In his great essay "England your England", George Orwell wrote: "However much one may hate to admit it, it is almost certain that between 1931 and 1940 the National Government represented the will of the mass of the people. It tolerated slums, unemployment and a cowardly foreign policy. Yes, but so did public opinion. It was a stagnant period, and its natural leaders were mediocrities."
The present crisis is nothing like as concentrated or immediate as the moment of Fascism, but it goes deep and it will change this country for ever. Its leaders, mediocrities to a man, are doing the wrong things in faultless, sleepwalking unison, but the antique gentleness and docility of the British people holds up, so they nod to their Parliament in mild acquiescence. On the nod, the welfare state is made a shambles, the NHS is half sold off to buccaneers, education authorities are demoted to dinner ladies, and the one civil and national institution capable of intellectual opposition and theoretic street warfare is now having its staff put in leg irons in order to march with shaved heads behind the tumbrils of "business" and "the economy".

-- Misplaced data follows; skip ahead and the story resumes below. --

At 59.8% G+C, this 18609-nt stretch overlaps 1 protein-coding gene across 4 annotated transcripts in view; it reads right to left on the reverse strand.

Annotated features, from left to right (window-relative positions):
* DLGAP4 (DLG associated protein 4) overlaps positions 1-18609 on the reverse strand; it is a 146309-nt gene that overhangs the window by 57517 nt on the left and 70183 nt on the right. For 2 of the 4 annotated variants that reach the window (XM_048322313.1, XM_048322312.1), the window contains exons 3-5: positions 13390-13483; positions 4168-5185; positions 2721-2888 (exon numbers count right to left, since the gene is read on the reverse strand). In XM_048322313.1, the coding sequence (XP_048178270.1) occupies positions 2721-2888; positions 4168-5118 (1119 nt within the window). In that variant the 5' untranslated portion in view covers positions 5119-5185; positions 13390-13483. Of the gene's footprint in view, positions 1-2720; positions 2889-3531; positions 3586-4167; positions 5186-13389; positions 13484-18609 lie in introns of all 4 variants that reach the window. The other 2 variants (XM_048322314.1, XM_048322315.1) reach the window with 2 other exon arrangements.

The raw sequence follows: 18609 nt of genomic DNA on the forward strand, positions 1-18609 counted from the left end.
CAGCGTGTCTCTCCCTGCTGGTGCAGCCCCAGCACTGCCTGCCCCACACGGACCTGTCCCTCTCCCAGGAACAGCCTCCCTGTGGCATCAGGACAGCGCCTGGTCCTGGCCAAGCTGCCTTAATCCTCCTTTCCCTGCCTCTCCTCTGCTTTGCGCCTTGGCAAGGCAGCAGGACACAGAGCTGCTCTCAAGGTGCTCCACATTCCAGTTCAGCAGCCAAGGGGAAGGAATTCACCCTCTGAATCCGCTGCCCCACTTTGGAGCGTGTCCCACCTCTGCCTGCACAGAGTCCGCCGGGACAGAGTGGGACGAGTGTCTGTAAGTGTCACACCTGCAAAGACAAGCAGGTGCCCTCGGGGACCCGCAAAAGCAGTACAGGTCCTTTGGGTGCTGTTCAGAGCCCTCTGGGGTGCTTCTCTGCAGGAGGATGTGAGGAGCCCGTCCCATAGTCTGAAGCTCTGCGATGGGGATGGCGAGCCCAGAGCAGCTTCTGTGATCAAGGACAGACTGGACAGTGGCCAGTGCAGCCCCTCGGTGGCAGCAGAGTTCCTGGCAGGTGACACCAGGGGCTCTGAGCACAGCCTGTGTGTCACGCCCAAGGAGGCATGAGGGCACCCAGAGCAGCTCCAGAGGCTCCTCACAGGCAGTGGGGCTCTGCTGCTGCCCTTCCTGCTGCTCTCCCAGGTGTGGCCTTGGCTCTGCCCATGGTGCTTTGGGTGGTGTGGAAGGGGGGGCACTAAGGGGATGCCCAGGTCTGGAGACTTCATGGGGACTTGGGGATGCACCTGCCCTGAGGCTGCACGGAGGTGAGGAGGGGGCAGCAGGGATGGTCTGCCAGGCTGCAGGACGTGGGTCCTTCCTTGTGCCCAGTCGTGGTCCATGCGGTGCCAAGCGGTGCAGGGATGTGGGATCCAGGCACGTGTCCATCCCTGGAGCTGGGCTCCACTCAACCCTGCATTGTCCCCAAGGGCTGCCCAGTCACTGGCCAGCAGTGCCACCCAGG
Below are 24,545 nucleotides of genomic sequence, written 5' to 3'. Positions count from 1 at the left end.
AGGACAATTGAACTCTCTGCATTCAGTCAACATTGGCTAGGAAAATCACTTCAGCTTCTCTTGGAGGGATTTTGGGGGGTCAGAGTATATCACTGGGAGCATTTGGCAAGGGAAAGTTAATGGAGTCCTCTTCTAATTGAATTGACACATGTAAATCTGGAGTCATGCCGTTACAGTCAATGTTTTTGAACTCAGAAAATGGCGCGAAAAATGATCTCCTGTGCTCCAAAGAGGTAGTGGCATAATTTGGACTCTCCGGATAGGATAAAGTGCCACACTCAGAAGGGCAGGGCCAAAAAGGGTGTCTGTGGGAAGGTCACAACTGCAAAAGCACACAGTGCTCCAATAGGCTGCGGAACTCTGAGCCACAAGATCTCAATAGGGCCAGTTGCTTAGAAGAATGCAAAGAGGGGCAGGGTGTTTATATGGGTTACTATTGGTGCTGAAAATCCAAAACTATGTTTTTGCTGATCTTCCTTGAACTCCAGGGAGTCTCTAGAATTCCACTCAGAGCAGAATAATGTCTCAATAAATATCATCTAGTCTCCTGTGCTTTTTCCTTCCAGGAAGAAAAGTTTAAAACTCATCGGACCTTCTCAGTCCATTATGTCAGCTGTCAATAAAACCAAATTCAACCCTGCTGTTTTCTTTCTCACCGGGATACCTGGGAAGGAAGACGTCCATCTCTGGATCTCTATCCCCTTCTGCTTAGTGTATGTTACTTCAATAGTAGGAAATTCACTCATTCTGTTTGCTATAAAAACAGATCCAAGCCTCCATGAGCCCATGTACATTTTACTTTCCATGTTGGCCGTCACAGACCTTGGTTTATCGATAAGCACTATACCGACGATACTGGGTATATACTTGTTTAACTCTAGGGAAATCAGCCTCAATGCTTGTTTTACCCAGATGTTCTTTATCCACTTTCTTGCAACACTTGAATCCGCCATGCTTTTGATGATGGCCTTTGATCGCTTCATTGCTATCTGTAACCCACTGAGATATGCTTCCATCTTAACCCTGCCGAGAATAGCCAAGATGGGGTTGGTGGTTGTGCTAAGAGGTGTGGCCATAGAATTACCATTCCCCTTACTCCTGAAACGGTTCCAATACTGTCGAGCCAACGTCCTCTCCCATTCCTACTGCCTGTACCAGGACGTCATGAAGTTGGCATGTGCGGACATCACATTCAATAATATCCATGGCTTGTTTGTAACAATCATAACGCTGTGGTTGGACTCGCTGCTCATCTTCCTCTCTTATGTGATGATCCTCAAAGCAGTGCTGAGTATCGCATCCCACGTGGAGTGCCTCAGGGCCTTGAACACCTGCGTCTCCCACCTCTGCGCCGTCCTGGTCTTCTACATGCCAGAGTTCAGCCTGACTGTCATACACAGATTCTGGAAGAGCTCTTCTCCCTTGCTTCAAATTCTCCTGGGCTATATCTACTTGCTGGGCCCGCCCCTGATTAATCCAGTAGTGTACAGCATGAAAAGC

In these certainly desperate circumstances, all the academic can do is warn, and Stefan Collini, well equipped with his prior studies of academic forms of life in Absent Minds: Intellectuals in Britain, is first with his warning, and a good man to be doing so on our behalf, and on behalf of the future.